Let’s take it a step further. For every hour a white man works, a black woman has to work 86 minutes to earn as much money. 57.6 hours a week compared to the white man’s 40.

Take it another step further. Assuming a Monday through Friday, 9 to 5 job, from Thursday 12:45pm through Friday end of business, a white man gets paid for his work, a black woman is, by comparison, working for free.

(via fuckyeahcracker)

See also: Why intersectionality is REALLY FUCKING IMPORTANT OK.

(via geekygothgirl)

samanthabarxx:

"I’m a woman and I’m not offended by this, clearly it isn’t sexist!"

wow I didn’t realise you were the singular spokesperson for 3.5 billion people of different ages, races, religions, backgrounds, sexual orientations, social classes, and cultures, I’m so sorry

chubby-bunnies:

babyyyyfat:

sushispook:

sagansense:

mr-leach:

Some things I’ve learned in the CBT clinics I’ve been going to regarding anxiety that I thought might be helpful to some.

Pay it forward.

If you play on someone’s phobias for a laugh, I will fucking shank you in the nadgers.

This

As someone who has diagnosed GAD, Social Anxiety, OCD, a legitimate phobia called Ranidaphobia and other mental health issues such as Depression and Borderline Personality Disorder- posts like these mean a lot. Thanks to the OP x

knowhomo:

 

LGBTQ* Theory Books (You May Want) To Know

  • Feminism is Queer: The Intimate Connection between Queer and Feminist Theory - Mimi Marinucci
  • Mad for Foucault: Rethinking the Foundations of Queer Theory (Gender and Culture) - Lynne Huffer

  • Gender Trouble: Feminism and the Subversion of Identity - Judith Butler
  • Queer Indigenous Studies: Critical Interventions in Theory, Politics, and Literature (First Peoples: New Directions in Indigenous Studies) - Qwo-Li Driskill (Editor), Chris Finley (Editor), Brian Joseph Gilley (Editor), Scott Lauria Morgensen (Editor)

  • Please Select Your Gender: From the Invention of Hysteria to the Democratizing of Transgenderism - Patricia Gherovici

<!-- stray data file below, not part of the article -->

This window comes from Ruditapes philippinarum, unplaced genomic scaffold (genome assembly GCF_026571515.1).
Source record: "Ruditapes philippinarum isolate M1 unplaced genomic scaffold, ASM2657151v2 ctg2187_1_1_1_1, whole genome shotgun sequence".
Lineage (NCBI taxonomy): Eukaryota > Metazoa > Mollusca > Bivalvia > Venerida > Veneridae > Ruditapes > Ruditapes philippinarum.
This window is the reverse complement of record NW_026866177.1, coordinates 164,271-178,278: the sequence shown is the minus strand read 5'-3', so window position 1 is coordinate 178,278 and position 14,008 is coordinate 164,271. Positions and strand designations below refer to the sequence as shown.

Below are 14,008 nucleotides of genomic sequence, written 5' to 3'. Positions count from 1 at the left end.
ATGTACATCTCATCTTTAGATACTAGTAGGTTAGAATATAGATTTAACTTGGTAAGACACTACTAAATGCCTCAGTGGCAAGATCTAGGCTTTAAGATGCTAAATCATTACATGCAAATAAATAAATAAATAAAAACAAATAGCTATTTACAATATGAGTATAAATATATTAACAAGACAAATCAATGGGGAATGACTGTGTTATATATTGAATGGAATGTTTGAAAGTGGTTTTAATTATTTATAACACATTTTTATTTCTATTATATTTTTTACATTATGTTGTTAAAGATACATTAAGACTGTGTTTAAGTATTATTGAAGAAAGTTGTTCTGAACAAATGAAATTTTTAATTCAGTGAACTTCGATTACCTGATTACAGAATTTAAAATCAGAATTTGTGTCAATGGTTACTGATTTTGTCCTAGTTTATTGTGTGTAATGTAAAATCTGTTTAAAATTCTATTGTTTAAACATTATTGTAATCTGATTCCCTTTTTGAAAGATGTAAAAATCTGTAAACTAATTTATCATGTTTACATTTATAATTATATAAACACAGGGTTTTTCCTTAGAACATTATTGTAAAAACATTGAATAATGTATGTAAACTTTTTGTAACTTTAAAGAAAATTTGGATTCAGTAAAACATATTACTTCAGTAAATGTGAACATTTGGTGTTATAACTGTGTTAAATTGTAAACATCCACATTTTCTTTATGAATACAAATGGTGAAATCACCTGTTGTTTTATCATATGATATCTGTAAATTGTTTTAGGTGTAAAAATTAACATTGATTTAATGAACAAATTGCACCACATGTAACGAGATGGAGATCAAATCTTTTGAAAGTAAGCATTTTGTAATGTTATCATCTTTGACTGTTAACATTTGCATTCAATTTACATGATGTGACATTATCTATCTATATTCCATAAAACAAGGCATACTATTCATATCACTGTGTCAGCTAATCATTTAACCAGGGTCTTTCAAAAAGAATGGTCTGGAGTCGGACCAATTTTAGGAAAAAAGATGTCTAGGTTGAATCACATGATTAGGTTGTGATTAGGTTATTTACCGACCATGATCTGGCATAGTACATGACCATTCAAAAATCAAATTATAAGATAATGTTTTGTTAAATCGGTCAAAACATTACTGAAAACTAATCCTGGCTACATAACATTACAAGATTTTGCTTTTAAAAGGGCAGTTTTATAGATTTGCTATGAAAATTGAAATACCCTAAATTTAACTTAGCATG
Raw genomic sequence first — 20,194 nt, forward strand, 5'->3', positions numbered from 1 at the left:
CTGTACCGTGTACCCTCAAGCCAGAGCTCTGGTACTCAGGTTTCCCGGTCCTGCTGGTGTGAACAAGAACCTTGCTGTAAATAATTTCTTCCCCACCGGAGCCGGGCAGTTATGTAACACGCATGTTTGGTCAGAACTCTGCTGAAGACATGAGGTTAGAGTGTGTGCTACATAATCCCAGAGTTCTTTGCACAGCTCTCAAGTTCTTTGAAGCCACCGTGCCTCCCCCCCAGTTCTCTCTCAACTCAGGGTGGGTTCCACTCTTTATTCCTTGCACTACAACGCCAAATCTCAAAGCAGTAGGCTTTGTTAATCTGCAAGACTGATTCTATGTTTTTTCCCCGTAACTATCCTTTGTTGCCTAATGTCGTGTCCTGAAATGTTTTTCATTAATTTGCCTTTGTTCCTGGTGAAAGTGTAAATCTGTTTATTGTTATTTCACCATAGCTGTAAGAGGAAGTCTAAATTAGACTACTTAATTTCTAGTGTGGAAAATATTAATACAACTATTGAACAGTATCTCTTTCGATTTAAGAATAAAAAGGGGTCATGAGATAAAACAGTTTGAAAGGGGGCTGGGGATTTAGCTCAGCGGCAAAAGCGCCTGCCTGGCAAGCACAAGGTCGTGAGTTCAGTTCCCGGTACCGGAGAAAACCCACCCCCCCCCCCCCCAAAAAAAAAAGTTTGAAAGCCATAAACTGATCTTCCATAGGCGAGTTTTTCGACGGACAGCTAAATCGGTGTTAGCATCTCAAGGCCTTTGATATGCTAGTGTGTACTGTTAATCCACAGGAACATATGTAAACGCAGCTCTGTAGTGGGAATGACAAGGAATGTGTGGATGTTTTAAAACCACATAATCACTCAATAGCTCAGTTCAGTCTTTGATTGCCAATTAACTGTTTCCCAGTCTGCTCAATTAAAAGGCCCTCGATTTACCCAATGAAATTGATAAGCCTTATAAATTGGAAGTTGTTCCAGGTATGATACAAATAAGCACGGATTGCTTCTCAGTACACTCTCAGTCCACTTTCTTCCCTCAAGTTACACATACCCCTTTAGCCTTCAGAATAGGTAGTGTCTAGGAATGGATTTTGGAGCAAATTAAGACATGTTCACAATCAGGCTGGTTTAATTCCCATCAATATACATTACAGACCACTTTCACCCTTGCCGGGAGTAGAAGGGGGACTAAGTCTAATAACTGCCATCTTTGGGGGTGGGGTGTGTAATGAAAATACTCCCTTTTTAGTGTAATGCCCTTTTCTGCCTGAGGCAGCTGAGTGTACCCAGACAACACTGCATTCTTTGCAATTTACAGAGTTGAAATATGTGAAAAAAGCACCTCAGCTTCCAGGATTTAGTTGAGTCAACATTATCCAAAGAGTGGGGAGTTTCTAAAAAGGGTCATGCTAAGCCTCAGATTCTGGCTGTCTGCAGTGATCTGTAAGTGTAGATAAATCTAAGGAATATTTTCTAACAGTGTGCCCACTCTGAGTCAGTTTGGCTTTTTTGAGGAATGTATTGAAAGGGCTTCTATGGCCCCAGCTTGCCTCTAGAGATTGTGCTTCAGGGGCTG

• Queer Cowboys: And Other Erotic Male Friendships in Nineteenth-Century American Literature - Chris Packard

     

  • Aberrations In Black: Toward A Queer Of Color Critique (Critical American Studies) - Roderick A. Ferguson

     

  • Queer Girls in Class (Counterpoints: Studies in the Postmodern Theory of Education) - Lori Horvitz 

thegayteen:

somewhereoverthebarricade:

Before I had tumblr I had no idea there were any sexualities other than heterosexual and homosexual. I never considered gender inequalities still existed.

That doesn’t mean I was purposely trying to discriminate or upset people.

There is a difference between being just ignorant of something and purposefully discriminating.

Give someone a chance to learn and be enlightened before you slam them as rude, horrible people

god bless

flightcub:

totalitarian dystopian future lit is like “what if the government got so powerful that all the bad stuff that’s already happening ALSO HAPPENED TO WHITE PEOPLE?”

*rape joke*
MRAs: haha
*prison rape joke*
MRAs: haha
*Michael Jackson rape joke*
MRAs: haha
*Justin Bieber rape joke*
MRAs: haha
Feminist: You shouldn't joke about rape.
MRAs: Shut the fuck up, don't infringe on my free speech, bitch
Feminists: Approximately 1 in 6 men experience sexually assaulted in their lifetime. Here are some ways you can donate and volunteer. Here are some resources for male sexual assault survivors.
MRAs: ......
Feminist: Approximately 1 in 4 women experience sexual assault in their lifetime. Here are some-
MRAs: MEN GET RAPED TOO HOW DARE YOU IGNORE THE POOR MALE RAPE VICTIMS, FEMINISTS ARE SO DISGUSTING THEY ONLY CARE ABOUT WOMEN WHO GET RAPED FUCKING HYPOCRITES